Every moment of Bel Canto takes place in the vice president’s mansion, which becomes symbolic of a hidden, private world. Fog settles around the mansion, cutting it off from the outside, and no one but Joachim Messner can come and go. The mansion becomes a cocoon in which characters focus on their own thoughts and feelings and on their love for the people around them, undistracted by the busy outside world.
Art connects people by expressing shared feelings of love and loss. High art like opera functions this way, and so does low art like soap operas. In Bel Canto, soaps symbolize art’s powers of unification. The president of the country misses the party to watch a soap opera that the entire country is also watching. In a lyrical scene, Patchett describes the way the soap transfixes everyone from young terrorists to the president. By watching the soap, the country experiences emotions and catharsis as a unified group.
The opera Rusalka symbolizes the fear that deep love will end in terrible suffering. Rusalka, which is the centerpiece of Coss’s repertoire, is about a water goddess who wants to love a human prince. She has a witch give her human form, but the transformation comes with a curse: when her human lover is untrue, her embrace becomes deadly. The goddess’s lover repents for straying and begs for her love. At the end of the opera, the goddess and the lover embrace, knowing that that embrace will kill the lover.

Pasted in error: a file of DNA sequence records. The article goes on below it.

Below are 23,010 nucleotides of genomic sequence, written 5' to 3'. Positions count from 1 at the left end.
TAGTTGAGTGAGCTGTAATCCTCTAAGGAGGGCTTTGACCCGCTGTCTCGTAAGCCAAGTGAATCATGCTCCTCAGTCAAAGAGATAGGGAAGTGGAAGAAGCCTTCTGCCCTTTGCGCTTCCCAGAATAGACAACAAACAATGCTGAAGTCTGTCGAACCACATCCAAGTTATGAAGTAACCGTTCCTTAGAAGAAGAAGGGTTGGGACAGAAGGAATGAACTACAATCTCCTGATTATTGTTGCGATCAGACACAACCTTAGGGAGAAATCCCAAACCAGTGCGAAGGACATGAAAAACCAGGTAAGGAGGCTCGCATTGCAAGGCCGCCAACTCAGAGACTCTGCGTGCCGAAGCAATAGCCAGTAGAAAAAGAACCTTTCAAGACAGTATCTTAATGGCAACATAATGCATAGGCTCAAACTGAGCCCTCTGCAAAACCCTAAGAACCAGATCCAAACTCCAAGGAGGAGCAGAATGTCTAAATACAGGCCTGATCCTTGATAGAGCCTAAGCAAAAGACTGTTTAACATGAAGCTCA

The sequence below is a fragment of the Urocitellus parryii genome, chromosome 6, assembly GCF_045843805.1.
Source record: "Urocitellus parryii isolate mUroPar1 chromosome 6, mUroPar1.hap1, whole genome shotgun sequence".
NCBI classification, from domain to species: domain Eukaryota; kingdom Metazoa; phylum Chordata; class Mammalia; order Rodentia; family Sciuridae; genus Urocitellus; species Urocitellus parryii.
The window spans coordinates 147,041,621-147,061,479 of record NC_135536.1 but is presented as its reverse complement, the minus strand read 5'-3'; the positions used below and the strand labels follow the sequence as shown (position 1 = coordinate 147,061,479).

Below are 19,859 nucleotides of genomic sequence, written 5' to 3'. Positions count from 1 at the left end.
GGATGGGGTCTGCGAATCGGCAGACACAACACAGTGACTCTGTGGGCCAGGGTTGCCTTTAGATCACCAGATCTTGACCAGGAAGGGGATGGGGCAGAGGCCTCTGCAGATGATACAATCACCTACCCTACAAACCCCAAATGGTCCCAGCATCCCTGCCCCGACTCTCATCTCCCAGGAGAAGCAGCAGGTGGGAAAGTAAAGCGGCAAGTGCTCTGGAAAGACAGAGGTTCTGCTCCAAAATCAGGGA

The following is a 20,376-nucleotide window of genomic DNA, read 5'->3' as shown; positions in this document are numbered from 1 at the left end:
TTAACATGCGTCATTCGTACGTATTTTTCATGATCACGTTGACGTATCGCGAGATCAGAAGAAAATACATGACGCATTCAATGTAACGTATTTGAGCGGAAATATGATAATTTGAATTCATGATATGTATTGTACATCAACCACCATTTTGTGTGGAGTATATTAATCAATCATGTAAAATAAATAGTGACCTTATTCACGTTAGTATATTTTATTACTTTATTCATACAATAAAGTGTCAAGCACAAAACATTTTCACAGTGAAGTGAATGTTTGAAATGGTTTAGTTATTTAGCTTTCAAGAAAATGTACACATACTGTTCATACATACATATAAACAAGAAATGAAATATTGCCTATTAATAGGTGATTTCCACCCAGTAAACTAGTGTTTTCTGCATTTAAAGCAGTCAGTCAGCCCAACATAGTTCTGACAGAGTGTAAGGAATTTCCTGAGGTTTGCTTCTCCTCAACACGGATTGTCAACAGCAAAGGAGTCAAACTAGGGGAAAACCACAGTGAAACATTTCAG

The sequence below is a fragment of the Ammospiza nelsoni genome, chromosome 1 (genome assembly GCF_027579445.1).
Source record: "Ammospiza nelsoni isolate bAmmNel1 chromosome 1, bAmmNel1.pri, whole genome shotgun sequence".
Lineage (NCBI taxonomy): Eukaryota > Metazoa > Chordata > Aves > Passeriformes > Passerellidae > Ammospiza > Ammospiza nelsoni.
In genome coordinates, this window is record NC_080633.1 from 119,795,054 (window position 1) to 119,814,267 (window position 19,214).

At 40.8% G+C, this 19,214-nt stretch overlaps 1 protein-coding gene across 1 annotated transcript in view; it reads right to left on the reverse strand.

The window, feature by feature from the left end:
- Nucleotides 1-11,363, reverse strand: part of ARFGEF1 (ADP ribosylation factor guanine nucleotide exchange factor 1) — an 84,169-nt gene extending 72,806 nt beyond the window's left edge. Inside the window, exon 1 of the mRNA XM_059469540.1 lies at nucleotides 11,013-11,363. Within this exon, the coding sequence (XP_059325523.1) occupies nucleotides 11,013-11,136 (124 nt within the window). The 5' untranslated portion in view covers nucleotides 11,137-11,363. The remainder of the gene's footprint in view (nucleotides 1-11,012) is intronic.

The child terrorists who take over the vice president’s mansion symbolize the danger that accompanies every sweet part of life: innocence, love, joy. The child terrorists play games, wonder at the world, and long for the affection of the adults around them. But they wear uniforms, wield guns, and hold their hostages for months. Their innocence isn’t pure, just as love isn’t perfect, and joy isn’t lasting.